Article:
There was a pleasantly insistent buzz in John Hancock Financial’s stunning fourth floor atrium last Thursday evening. It was a gala crowd of South Boston’s staunchest supporters. Everyone anticipated the service award, to be conferred upon Sr. Maryadele Robinson, as she approaches her 30th year at South Boston’s Laboure Center. Fr. Joe White asked for a blessing, “Lord God of All Creation.” And how rare is applause after a benediction? Well, it happened at the Laboure Center’s Spring Reception last Thursday.
Without the slightest exaggeration, a glorious spirit pervaded the crowd of guests and the very air all around them. Bob Kelly, the chair of Laboure’s advisory board, emceed the fete; his first speaker, Catholic Charities President Deborah Rambo, extolled Sr. Maryadele’s record of loving accomplishment at Laboure. Mayor Marty Walsh and Lorrie Higgins served as the spring events co-chairs. Walsh spoke about his early ambition to get into politics, and realized that Sr. Maryadele had gotten there ahead of him when he first met her. He concluded his remarks by saying, “We love you, Sister; I wouldn’t miss this evening for the world.”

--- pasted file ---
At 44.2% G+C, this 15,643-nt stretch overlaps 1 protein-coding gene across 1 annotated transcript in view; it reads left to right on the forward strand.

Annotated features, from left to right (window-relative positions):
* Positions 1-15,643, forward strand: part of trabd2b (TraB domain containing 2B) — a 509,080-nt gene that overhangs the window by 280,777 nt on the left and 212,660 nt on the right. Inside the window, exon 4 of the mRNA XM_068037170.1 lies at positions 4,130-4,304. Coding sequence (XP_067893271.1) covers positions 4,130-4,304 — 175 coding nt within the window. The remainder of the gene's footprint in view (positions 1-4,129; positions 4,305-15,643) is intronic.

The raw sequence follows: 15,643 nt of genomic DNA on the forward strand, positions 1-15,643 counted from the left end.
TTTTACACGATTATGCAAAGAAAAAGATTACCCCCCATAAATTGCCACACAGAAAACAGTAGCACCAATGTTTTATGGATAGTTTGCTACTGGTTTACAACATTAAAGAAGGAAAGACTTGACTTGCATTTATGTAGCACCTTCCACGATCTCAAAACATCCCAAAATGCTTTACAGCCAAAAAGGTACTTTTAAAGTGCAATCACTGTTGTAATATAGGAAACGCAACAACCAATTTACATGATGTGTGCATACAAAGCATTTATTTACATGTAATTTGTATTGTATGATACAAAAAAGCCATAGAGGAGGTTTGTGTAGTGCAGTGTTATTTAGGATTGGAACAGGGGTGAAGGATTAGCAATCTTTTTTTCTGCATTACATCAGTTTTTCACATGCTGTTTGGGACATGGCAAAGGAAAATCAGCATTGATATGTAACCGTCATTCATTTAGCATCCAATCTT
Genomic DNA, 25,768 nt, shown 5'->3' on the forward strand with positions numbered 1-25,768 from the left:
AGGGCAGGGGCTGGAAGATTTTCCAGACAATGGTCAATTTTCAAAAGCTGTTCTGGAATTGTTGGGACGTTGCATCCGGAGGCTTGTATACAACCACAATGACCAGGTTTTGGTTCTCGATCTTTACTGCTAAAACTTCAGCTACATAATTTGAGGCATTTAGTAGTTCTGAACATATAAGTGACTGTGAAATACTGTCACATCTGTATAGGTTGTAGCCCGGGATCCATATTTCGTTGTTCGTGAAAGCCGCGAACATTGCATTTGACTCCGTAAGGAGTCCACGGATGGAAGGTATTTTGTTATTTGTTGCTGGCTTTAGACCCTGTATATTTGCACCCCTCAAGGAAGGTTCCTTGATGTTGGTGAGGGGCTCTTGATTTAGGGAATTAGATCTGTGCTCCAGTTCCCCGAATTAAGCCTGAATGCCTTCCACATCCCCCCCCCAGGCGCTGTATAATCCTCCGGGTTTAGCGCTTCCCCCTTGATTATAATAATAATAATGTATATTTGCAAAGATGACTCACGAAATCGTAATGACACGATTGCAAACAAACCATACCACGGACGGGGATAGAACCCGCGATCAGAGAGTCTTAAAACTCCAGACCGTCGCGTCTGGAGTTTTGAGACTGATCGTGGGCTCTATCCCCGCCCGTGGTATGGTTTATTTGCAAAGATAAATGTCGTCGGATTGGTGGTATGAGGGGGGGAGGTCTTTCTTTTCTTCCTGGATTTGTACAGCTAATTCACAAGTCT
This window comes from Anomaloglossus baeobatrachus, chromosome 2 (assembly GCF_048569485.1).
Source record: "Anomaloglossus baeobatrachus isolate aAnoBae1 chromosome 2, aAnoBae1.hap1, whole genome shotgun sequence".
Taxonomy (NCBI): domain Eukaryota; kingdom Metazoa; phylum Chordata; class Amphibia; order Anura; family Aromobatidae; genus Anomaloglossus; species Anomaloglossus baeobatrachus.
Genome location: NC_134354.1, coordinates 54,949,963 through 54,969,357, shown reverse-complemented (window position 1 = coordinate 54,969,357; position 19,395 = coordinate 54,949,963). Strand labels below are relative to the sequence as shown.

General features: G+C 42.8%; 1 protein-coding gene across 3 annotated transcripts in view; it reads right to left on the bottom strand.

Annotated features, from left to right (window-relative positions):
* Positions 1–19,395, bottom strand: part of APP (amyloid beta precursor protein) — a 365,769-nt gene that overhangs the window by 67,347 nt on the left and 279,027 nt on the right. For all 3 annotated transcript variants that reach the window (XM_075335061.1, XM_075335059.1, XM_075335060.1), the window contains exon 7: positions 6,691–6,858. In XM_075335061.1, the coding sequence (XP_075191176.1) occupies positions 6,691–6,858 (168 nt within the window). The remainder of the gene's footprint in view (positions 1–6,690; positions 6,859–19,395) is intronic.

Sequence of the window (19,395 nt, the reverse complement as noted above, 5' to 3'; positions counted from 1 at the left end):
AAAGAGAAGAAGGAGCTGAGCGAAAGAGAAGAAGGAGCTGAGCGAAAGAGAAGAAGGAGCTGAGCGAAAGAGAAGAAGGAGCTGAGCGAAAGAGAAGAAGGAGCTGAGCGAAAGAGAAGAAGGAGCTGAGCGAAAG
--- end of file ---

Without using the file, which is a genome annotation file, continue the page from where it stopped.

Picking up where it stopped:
Cardinal Sean then took the lectern, and with Patrick Shaughnessy, the grandson of Jack and Mary Shaughnessy, presented Sr. Maryadele with her Jack Shaughnessy 2016 Service Award. In her own remarks, Sr. Maryadele graciously attributed her success to three groups: the Laboure staff, the Laboure advisory board, and a group of sisters who were honored guests at the spring reception and who had spent 360 total years in service. Among them was Sr. Evelyn Hurley who had just celebrated her 101st birthday. Sr. Maryadele went on to describe Jack Shaughnessy, who not only shared his earnings but also was a man who had boundless compassion for others.
Helen Allis spoke of how Sr. Maryadele had become the “Mother Teresa of South Boston,” and Judy Swanson received a spring bouquet as a thank you for her behind-the-scenes efforts on the 2016 reception. The evening concluded with an auction skillfully conducted by Tom Tinlin, which led off with two lunches with the mayor, and ended with two Italian dinners prepared from scratch by South Boston’s Papa George LoCascio.